Doctors don't know the definite cause of restless legs syndrome; however, evidence suggests that hereditary factors, pregnancy, some chronic diseases and certain medications increase the risk of the condition, WebMD claims. Additionally, iron deficiency and nerve damage can trigger the condition.
Approximately 50 percent of people with restless legs syndrome have a relative suffering with the condition, which suggests that genetics play a role, according to WebMD. Chronic diseases, such as Parkinson's disease, kidney failure, diabetes and peripheral neuropathy, increase the risk. Cold and allergy medications, some antidepressants, some anti-anxiety medications and antihistamines may play a role. Women sometimes experience the condition during the final trimester of their pregnancy, and the symptoms disappear around one month after delivery.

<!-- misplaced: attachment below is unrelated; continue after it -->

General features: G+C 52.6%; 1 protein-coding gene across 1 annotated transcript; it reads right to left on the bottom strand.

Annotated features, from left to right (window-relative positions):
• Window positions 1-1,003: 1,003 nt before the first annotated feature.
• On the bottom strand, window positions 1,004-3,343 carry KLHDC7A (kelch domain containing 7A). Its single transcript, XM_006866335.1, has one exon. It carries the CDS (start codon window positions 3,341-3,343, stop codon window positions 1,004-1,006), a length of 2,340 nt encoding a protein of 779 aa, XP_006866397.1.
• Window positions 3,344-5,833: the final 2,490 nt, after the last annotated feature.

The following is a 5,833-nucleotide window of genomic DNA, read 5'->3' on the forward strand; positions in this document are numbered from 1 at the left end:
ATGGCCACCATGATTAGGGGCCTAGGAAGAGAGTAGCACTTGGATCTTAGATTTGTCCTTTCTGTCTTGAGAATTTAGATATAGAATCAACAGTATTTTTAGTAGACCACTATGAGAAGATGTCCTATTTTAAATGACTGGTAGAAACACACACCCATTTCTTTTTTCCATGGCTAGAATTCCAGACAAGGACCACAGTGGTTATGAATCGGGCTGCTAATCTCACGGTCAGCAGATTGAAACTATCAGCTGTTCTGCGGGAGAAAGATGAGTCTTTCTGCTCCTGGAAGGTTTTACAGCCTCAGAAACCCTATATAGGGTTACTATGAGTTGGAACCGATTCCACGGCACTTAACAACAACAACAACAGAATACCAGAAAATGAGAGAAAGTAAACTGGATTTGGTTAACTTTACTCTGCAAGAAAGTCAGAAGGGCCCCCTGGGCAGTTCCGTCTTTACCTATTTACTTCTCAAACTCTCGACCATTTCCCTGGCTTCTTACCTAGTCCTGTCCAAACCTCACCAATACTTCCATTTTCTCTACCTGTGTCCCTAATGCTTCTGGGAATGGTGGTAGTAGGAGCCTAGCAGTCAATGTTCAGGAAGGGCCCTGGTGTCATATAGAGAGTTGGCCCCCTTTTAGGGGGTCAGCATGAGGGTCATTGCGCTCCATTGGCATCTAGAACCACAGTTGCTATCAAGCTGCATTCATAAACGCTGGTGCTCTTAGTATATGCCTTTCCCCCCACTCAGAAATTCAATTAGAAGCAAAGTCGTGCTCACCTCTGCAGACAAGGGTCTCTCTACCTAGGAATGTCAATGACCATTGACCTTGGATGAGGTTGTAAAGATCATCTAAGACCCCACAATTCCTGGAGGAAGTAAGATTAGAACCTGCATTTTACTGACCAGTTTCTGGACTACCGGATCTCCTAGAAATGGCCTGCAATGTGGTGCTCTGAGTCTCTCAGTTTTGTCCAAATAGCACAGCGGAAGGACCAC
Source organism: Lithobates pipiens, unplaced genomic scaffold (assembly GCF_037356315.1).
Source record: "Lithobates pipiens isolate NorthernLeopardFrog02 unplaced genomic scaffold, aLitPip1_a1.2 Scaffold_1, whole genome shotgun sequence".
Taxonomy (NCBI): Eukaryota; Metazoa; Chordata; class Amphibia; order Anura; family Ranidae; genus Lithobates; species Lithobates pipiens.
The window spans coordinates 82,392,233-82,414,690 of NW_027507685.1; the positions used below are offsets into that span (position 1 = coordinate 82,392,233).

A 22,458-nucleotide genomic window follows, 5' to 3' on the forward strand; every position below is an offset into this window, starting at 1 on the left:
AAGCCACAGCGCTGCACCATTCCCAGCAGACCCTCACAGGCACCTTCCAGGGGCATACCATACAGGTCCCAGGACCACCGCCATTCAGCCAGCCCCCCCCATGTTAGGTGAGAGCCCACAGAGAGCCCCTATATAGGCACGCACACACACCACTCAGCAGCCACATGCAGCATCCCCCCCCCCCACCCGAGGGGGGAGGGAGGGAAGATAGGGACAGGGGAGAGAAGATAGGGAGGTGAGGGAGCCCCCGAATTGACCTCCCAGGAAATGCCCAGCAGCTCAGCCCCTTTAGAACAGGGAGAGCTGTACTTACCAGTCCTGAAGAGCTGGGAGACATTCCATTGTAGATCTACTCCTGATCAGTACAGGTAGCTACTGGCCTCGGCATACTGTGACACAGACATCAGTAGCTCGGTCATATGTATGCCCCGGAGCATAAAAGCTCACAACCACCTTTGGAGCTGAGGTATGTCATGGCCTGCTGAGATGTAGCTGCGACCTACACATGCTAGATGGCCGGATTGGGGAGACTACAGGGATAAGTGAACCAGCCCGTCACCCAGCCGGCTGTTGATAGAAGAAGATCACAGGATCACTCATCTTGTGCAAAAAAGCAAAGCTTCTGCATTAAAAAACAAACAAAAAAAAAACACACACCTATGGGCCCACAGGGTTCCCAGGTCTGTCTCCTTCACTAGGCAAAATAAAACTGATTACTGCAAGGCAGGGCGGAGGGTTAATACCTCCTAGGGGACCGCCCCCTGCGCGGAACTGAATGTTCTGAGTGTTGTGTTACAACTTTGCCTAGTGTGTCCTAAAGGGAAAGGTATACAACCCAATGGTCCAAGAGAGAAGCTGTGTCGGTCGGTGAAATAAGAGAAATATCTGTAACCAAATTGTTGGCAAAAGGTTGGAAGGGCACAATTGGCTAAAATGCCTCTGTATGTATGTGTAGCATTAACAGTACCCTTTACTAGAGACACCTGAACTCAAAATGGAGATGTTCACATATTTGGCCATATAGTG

Research indicates that iron deficiency causes restless legs, Healthline highlights. This may be due to iron playing a role in dopamine production, which in turn helps the brain control movements. Such research may explain why those who have chronic conditions, such as Parkinson's and kidney failure, experience restless legs syndrome, as both affect the body's iron uptake. Additionally, accidents and conditions such as diabetes and rheumatoid arthritis can result in nerve damage, which may lead to secondary restless legs syndrome.
Although this condition affects people of all ages, it's more common in women than men, Healthline claims. Additionally, diagnosis usually occurs later in life, and those with Northern European ancestors have a predisposition to the condition.